Lewis Hamilton will have the chance to further close the 11-point gap to Mercedes teammate and world championship leader Nico Rosberg after overcoming late qualifying controversy to seal pole position for Sunday's (10 July) British Grand Prix. The 31-year-old, a four-time winner on home soil who was fastest in all three practice sessions, set a record Q2 pace in familiar surroundings at Silverstone before provisionally securing top spot in a slightly slower time of 1:29.339.
However, he then ran afoul of the FIA's zero tolerance approach to cars running wide at the exit of Copse, Stowe and Club and saw that lap time deleted after appearing to take all four wheels off the track at turn nine. Hamilton returned for a final run and clocked a dramatic 1:29.287 that neither second-place Rosberg or either Red Bull were able to match. Max Verstappen produced his best performance to date and out qualified Daniel Ricciardo for the first time since his promotion from sister team Toro Rosso to replace Daniil Kvyat in May.
"It was not the cleanest qualifying session," Hamilton was quoted as saying by BBC Sport. "We had really good pace in Q1, ran wide in Q3 then had good pace on the penultimate lap, but I touched the kerb and it pulled me further, the car bottomed and just bounced outside.
"I was sitting in the garage and knew I couldn't let the guys down and I'm grateful I got the final lap in. Thank you to my team to have the performance we have had – it has been outstanding."
While Hamilton and Rosberg will once again duel for supremacy in Northamptonshire, they will have to take much greater care to ensure that their heated rivalry does not lead to any more unnecessary contact. The pair face final warnings after colliding for the third time in five races during the final lap of last weekend's Austrian GP.
On that occasion, Rosberg damaged his front wing while turning late to fend off an attempted pass from eventual winner Hamilton, who was forced off the track. The German was deemed responsible for the incident and kept hold of fourth place despite a 10-second time penalty. Irate Mercedes boss Toto Wolff initially hinted at the possibility of team orders before an official statement released on Thursday confirmed that both drivers were still free to race, but are now subject to more stringent rules of engagement.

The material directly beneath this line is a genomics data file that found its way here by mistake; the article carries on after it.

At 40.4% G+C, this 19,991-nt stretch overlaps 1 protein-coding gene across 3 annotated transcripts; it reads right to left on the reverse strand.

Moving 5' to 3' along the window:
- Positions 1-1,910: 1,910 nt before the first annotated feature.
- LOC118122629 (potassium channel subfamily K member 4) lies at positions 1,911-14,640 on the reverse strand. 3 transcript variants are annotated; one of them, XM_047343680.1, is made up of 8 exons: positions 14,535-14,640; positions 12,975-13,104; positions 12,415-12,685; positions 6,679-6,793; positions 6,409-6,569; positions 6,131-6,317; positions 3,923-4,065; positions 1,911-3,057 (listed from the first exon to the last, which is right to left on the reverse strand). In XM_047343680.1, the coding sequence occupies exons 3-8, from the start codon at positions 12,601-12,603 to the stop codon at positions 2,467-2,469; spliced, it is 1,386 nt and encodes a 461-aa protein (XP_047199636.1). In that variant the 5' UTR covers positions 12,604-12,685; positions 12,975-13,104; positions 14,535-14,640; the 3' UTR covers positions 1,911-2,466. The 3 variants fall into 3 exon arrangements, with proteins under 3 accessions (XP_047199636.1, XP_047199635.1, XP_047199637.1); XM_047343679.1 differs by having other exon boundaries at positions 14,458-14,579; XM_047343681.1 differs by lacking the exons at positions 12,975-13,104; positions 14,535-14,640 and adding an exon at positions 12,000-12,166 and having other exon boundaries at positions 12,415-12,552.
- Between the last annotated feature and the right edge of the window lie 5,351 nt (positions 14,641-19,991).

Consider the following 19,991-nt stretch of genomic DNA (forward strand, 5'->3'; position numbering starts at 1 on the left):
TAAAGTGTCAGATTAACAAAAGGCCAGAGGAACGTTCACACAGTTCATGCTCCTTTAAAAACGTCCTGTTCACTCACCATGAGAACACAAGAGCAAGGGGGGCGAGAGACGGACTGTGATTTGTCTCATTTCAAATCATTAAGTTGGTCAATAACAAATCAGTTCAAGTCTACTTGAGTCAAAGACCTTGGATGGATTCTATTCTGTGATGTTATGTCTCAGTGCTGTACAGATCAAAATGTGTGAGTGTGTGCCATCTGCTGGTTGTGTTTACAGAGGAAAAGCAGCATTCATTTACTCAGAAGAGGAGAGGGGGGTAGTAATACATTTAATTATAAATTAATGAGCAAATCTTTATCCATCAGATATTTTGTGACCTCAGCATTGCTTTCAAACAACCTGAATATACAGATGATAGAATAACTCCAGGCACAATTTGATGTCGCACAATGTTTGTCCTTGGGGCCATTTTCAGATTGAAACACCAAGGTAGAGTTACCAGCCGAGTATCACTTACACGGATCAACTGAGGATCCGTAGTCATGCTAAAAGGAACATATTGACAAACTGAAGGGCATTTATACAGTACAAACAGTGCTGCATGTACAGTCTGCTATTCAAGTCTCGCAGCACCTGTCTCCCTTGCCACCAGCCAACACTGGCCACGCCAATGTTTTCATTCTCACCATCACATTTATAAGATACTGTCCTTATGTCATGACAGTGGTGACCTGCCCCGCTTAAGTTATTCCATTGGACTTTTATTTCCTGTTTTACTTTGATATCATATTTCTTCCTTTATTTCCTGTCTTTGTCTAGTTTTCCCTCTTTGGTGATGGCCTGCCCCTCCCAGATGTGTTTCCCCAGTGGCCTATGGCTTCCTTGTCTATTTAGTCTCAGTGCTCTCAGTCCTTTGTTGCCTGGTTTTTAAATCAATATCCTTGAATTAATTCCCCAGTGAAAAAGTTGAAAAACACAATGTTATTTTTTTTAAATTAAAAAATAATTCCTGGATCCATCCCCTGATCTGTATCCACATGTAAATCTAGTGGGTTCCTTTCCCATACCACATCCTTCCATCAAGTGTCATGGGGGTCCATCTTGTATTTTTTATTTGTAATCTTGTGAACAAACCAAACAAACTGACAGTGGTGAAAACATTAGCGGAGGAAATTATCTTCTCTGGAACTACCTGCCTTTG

Elsewhere, Ferrari's Sebastian Vettel qualified in sixth but will start the race in 11th after receiving a five-place grid penalty for a late gearbox change. It is his third such punishment of the 2016 season so far and his second in as many races. Kimi Raikkonen, who had his contract renewed in midweek, will begin in fifth. McLaren-Honda's Jenson Button, sixth-place finisher last weekend, was eventually eliminated from Q1 after a farcical delay that centred around confusion regarding a deleted lap from Kevin Magnussen.
Felipe Nasr was the only Sauber running in Q1 after Marcus Ericsson missed out as a result of a heavy crash in practice three that saw him run wide before smashing into the barriers. Thankfully he walked away from his mangled car seemingly unscathed before being taken to hospital for routine medical checks. The Swiss team are yet to provide any further update on his condition.